I have just finished reading a short story called The Lottery. At first, I assumed the story was the one written by the famous American writer known as Shirley Jackson. However, it was an entirely different story but one that ends in death just the same. While the story was well written, I did not like it so much. The content of the story made me feel helpless like the child who is narrating the story. Reading about the lynch mob and knowing the result of such crowds means someone will die without every getting a proper court trial. Knowing that a lynch mob can be very awful, when the child describes the elders, I assumed the man would have the opportunity to tell his side of the story. However, I was let down when only one elder attempted to help the man. There was no compassion for the man. Besides being accused of stealing, we, the audience was not given any other information as to why the lynch mob decided the man need to die without first investigating his crime. What really made me angry was that the lynch mob refusal to listen to the man and their insistence that children watch the horrible event. Finally, the title of the story is rather confusing at first. Winning the lottery, for some people, would be seen as a good thing because they would be given a prize. Yet, the prize in this story is a horrible death by being burnt alive. That is not the type lottery anyone would want to participate in or win. Undoubtedly, the man would have preferred a trial either by the elders or in formal courts. Throughout humanity’s history, there have been many instances of such brutality.
While I never witness such horrible events in my life, I have read about similar lynch mobs happening in some African countries. I know that putting a tire around a person’s neck and setting him or her on fire is called necklacing. Such mob lynching was considered justice in some African countries. According to a BBC article written by Pumza Fihlani titled “Is Necklacing Returning to South Africa? ” between the years 1984 and 1987 approximately half of the 672 people who were burned to death were necklaced. Supporters of the African National Congress, or the ANC, used necklacing as a form of punishment. Anyone who was considered to have supported the South African apartheid and the regime which put the apartheid in place was killed via necklacing. The ANC did not officially support the use of necklacing as a form of punishment. Necklacing slowly disappeared after the apartheid ended in South Africa. However, in recent times, necklacing has been brought back as a kind of punishment for common criminals in African countries. Fihlani later reported that in June 2011 “[m]ore than seven people are necklaced in the Eastern Cape” (Fihlani). People who are necklaced usually are not given a fair trial. Necklace was seen as a way to help the criminal avoid the hellfire in the afterlife. A similar situation happened the Salem Witch Trials in the United States. While the victims were given a trial, there was a heavy use of religion which did not give many of the accused much room to show they were innocent. Many were either hanged or burned as witches. By killing the accused, the religious people believe they were helping them avoid the hellfire.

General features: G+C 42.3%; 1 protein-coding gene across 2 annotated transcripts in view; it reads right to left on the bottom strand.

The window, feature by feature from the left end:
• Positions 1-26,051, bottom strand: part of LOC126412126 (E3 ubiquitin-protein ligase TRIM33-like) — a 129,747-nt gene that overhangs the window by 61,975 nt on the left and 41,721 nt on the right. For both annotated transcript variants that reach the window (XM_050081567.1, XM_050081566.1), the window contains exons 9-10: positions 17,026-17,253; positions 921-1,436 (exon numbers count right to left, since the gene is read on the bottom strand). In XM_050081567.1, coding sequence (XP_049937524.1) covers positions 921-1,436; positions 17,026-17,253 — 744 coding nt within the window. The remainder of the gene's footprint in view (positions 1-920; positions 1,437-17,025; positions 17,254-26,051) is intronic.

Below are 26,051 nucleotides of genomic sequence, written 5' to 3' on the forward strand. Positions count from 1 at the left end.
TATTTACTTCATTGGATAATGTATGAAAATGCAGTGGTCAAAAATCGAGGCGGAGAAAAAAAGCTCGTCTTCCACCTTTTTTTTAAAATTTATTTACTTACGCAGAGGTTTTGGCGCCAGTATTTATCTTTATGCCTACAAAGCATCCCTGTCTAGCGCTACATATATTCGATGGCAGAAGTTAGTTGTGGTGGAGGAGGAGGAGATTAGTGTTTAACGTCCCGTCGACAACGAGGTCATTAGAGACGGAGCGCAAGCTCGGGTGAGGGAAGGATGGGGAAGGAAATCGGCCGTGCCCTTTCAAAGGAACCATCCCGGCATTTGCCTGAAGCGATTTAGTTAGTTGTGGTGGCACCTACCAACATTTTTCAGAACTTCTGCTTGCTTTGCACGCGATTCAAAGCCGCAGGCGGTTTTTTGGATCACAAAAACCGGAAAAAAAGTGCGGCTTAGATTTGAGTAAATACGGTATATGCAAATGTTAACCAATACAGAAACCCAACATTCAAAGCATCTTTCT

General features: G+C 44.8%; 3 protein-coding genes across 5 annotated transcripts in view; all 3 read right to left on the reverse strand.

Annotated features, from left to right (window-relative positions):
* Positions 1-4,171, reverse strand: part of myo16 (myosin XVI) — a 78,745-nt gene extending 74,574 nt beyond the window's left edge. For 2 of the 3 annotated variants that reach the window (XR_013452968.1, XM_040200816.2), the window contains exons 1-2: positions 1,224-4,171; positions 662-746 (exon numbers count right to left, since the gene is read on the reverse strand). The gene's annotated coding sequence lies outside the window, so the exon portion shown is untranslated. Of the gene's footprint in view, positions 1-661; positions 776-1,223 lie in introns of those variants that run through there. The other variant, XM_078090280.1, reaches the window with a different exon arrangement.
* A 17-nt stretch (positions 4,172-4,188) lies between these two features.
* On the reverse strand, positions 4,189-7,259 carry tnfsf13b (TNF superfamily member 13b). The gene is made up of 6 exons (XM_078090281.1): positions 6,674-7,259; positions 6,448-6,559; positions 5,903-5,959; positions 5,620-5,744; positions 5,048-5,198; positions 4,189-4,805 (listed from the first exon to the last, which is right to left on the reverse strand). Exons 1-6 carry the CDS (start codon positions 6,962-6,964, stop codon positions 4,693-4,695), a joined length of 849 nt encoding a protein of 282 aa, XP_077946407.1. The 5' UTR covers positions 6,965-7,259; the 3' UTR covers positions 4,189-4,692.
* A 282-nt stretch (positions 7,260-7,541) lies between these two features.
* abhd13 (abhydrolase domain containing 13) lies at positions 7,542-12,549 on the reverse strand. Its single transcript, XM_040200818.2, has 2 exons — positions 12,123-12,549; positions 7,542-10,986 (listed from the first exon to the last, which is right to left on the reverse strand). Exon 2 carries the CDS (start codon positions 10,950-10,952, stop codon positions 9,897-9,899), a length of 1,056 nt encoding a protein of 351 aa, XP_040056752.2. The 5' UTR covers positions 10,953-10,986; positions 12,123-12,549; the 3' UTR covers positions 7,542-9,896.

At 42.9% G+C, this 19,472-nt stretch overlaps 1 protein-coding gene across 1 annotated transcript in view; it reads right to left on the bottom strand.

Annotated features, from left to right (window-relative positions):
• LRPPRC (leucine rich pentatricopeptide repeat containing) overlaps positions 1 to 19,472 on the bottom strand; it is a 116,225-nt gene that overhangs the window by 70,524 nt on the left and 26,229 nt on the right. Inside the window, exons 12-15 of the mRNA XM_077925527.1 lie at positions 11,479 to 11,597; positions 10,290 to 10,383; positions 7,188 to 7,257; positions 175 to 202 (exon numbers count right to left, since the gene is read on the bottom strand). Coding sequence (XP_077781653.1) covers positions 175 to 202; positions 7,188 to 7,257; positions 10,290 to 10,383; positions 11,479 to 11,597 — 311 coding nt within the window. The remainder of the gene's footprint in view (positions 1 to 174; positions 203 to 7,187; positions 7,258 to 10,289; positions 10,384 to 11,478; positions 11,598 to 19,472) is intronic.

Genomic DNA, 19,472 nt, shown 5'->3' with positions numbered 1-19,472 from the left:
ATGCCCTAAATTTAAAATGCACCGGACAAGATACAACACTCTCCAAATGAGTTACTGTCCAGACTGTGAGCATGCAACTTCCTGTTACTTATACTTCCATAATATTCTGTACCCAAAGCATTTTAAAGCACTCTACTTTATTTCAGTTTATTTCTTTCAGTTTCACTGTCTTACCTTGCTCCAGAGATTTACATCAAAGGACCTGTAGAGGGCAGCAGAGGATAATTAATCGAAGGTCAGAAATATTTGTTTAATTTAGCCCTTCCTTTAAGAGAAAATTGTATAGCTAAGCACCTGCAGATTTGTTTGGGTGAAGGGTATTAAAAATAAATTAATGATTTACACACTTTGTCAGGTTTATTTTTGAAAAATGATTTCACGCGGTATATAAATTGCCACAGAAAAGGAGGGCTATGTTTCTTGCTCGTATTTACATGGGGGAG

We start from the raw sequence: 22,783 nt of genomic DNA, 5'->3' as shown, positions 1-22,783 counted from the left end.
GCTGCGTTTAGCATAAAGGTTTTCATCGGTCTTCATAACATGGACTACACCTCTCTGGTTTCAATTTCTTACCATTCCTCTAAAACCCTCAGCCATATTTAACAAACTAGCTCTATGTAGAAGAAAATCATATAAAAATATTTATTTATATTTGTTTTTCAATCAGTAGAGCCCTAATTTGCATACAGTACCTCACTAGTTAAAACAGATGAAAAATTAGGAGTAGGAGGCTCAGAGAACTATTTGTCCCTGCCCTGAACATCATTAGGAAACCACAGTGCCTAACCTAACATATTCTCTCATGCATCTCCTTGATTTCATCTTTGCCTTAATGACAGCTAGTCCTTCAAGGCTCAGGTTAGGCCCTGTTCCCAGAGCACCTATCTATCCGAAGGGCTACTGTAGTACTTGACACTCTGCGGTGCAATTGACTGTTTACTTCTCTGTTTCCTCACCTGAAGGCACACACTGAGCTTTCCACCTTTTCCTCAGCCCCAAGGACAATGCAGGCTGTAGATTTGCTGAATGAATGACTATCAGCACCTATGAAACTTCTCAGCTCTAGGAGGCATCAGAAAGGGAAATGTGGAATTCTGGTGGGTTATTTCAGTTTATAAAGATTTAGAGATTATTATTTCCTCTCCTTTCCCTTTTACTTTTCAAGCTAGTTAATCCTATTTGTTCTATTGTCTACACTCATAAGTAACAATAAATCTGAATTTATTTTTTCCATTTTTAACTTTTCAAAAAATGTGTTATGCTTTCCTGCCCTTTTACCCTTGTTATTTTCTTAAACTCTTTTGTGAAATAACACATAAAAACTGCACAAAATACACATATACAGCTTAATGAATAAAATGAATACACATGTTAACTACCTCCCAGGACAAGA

Fihlani, Pumza. "Is Necklacing Returning to South Africa?" BBC News. N.p., 12 Oct. 2011. Web. 13 Feb. 2016. <http://www.bbc.com/news/world-africa-14914526>.